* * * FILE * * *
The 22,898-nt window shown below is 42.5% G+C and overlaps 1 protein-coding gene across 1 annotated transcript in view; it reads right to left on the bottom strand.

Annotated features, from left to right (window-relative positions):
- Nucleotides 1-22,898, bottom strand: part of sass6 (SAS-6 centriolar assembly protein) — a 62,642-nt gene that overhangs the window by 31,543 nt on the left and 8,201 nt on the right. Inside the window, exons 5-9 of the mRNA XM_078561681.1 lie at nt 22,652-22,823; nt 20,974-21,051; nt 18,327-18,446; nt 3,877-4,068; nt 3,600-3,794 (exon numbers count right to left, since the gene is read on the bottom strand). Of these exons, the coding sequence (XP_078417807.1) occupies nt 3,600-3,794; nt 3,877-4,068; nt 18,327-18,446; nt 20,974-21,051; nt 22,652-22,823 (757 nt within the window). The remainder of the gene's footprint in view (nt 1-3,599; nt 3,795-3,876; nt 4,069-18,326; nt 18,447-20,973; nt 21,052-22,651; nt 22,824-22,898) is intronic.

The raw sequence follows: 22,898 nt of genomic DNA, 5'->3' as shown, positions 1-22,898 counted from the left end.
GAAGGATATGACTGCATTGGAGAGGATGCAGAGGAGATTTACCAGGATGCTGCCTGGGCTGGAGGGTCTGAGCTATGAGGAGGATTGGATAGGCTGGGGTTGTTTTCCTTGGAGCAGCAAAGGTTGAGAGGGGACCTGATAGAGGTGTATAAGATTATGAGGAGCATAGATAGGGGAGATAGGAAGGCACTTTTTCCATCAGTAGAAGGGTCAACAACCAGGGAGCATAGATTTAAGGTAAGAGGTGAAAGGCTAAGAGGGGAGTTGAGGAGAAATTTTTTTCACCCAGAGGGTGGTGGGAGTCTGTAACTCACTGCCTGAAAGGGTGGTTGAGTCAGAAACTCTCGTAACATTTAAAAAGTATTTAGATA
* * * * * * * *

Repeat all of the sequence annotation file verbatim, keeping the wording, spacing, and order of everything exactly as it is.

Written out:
The 22,898-nt window shown below is 42.5% G+C and overlaps 1 protein-coding gene across 1 annotated transcript in view; it reads right to left on the bottom strand.

Annotated features, from left to right (window-relative positions):
- Nucleotides 1-22,898, bottom strand: part of sass6 (SAS-6 centriolar assembly protein) — a 62,642-nt gene that overhangs the window by 31,543 nt on the left and 8,201 nt on the right. Inside the window, exons 5-9 of the mRNA XM_078561681.1 lie at nt 22,652-22,823; nt 20,974-21,051; nt 18,327-18,446; nt 3,877-4,068; nt 3,600-3,794 (exon numbers count right to left, since the gene is read on the bottom strand). Of these exons, the coding sequence (XP_078417807.1) occupies nt 3,600-3,794; nt 3,877-4,068; nt 18,327-18,446; nt 20,974-21,051; nt 22,652-22,823 (757 nt within the window). The remainder of the gene's footprint in view (nt 1-3,599; nt 3,795-3,876; nt 4,069-18,326; nt 18,447-20,973; nt 21,052-22,651; nt 22,824-22,898) is intronic.

The raw sequence follows: 22,898 nt of genomic DNA, 5'->3' as shown, positions 1-22,898 counted from the left end.
GAAGGATATGACTGCATTGGAGAGGATGCAGAGGAGATTTACCAGGATGCTGCCTGGGCTGGAGGGTCTGAGCTATGAGGAGGATTGGATAGGCTGGGGTTGTTTTCCTTGGAGCAGCAAAGGTTGAGAGGGGACCTGATAGAGGTGTATAAGATTATGAGGAGCATAGATAGGGGAGATAGGAAGGCACTTTTTCCATCAGTAGAAGGGTCAACAACCAGGGAGCATAGATTTAAGGTAAGAGGTGAAAGGCTAAGAGGGGAGTTGAGGAGAAATTTTTTTCACCCAGAGGGTGGTGGGAGTCTGTAACTCACTGCCTGAAAGGGTGGTTGAGTCAGAAACTCTCGTAACATTTAAAAAGTATTTAGATA